The FTT also discussed the issue of whether there had been an inaccuracy in the return at all.  Applying the Upper Tribunal's decision in HMRC v Raymond Tooth [2018] UKUT 38 (TCC), it commented (although this was not necessary for it to reach its decision) that despite the existence of the settlement agreement, Portview could argue that there had been no inaccuracy in the return as a subsequent decision that the position taken by the taxpayer in a return was wrong did not mean that the return was inaccurate at the time that the return  was submitted.  


This decision is notable perhaps, not so much for the result, but rather for the following:

  1. Following a successful application to the FTT by HMRC, the appeal hearing was held in private; no reference is made to this in the decision, and it is not immediately clear what HMRC hoped to gain from the hearing being in private (especially in light of a decision that discusses the arguments and evidence in detail being handed down as a public document).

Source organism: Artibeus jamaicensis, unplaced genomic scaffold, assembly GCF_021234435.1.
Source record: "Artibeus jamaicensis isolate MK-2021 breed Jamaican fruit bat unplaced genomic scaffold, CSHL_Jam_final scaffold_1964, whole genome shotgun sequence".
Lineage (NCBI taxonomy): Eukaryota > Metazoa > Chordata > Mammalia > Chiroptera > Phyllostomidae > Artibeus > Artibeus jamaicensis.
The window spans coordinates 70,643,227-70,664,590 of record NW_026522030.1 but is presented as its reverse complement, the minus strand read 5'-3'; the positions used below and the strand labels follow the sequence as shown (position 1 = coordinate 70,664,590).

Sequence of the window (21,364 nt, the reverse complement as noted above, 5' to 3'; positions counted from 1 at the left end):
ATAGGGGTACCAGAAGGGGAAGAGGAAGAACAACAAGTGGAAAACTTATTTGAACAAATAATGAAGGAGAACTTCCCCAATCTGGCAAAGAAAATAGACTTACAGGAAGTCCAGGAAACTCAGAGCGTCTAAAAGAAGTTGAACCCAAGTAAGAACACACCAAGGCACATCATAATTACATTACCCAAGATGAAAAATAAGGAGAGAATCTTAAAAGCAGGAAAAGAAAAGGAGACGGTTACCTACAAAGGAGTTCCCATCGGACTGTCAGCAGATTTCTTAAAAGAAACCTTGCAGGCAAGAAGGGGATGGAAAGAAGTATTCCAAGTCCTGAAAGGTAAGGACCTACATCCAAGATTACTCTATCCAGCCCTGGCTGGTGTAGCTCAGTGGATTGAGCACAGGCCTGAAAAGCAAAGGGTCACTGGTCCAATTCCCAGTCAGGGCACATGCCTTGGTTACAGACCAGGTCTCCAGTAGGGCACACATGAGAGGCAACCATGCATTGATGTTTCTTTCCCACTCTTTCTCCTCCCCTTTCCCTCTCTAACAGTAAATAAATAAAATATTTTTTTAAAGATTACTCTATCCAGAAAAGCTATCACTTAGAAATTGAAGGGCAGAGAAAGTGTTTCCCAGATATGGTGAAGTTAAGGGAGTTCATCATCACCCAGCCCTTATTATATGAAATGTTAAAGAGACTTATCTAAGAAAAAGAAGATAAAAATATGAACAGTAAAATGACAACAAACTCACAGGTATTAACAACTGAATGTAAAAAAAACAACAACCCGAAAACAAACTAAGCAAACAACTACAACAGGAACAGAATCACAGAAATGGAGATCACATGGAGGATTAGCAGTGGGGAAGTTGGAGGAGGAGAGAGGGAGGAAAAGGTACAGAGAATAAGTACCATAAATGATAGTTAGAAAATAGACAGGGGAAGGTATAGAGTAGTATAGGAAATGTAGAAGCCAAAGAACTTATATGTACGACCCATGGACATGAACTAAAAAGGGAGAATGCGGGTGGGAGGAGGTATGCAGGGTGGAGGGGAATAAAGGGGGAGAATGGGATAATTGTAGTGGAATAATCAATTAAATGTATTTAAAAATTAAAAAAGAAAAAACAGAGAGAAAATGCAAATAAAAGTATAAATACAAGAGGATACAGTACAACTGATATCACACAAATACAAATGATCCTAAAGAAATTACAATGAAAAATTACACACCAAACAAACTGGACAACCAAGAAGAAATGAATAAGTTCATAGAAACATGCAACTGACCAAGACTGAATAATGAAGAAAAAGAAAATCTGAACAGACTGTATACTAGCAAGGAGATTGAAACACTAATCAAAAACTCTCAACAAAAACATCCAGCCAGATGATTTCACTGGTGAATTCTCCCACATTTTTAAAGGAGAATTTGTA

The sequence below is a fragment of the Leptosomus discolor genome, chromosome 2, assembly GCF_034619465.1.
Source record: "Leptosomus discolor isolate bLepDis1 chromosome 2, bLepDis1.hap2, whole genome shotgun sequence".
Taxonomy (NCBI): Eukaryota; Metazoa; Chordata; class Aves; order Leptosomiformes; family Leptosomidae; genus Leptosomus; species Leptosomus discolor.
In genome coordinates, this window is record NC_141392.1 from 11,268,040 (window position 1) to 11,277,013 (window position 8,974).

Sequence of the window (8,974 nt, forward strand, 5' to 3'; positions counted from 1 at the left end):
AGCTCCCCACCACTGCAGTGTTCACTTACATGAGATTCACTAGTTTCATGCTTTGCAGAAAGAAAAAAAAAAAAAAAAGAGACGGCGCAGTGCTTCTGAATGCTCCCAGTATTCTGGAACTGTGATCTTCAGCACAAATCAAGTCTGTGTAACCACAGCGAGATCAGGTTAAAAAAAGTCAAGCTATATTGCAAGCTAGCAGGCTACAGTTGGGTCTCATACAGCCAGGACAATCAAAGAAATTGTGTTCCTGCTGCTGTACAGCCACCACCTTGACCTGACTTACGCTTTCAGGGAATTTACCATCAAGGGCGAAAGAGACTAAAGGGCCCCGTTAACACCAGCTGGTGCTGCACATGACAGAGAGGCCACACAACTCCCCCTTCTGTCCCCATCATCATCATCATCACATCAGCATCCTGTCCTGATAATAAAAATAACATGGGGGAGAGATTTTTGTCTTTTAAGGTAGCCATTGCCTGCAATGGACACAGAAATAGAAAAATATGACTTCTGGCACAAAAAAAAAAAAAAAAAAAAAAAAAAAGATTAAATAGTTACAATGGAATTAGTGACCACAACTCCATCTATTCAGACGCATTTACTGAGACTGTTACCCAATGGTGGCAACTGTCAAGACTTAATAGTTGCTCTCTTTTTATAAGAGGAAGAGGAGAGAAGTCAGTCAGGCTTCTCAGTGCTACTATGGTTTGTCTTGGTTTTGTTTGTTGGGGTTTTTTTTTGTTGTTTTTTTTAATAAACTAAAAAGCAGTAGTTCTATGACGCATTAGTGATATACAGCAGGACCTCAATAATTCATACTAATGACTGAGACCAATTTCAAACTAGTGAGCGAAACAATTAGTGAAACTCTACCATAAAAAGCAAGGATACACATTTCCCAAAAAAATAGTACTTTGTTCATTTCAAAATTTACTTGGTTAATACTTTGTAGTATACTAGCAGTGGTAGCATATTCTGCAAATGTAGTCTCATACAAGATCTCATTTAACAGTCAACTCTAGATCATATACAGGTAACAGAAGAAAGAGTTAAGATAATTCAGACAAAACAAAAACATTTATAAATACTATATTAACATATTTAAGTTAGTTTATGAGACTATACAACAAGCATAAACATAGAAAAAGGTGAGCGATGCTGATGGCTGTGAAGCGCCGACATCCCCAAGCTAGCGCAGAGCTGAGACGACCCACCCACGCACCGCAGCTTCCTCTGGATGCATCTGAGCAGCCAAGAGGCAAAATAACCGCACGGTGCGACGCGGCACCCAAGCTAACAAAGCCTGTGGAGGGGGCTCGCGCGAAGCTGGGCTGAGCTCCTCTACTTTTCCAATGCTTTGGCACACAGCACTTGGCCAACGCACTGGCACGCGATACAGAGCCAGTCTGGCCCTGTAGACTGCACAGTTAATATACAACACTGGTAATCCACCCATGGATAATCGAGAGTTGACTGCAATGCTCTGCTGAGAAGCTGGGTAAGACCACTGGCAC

2. HMRC's litigator had to be specifically encouraged by the FTT to put HMRC's case (that the HR consultant was not independent and the figures had been pre-determined) to the taxpayer in the face of evidence that might otherwise have gone unchallenged.  In the context of what appears to have been an ambitious decision by HMRC to impose penalties, this is especially surprising.
  3. The FTT referred to the Upper Tribunal's decision in Tooth in making its remarks regarding the nature of an inaccuracy, rather than that of the rather more nuanced decision of the Court of Appeal in the same case, where the majority adopted a rather more technical reading of the legislation pursuant to which an inaccuracy was held still to exist even if corrected elsewhere in the same document. 

The decision can be viewed here.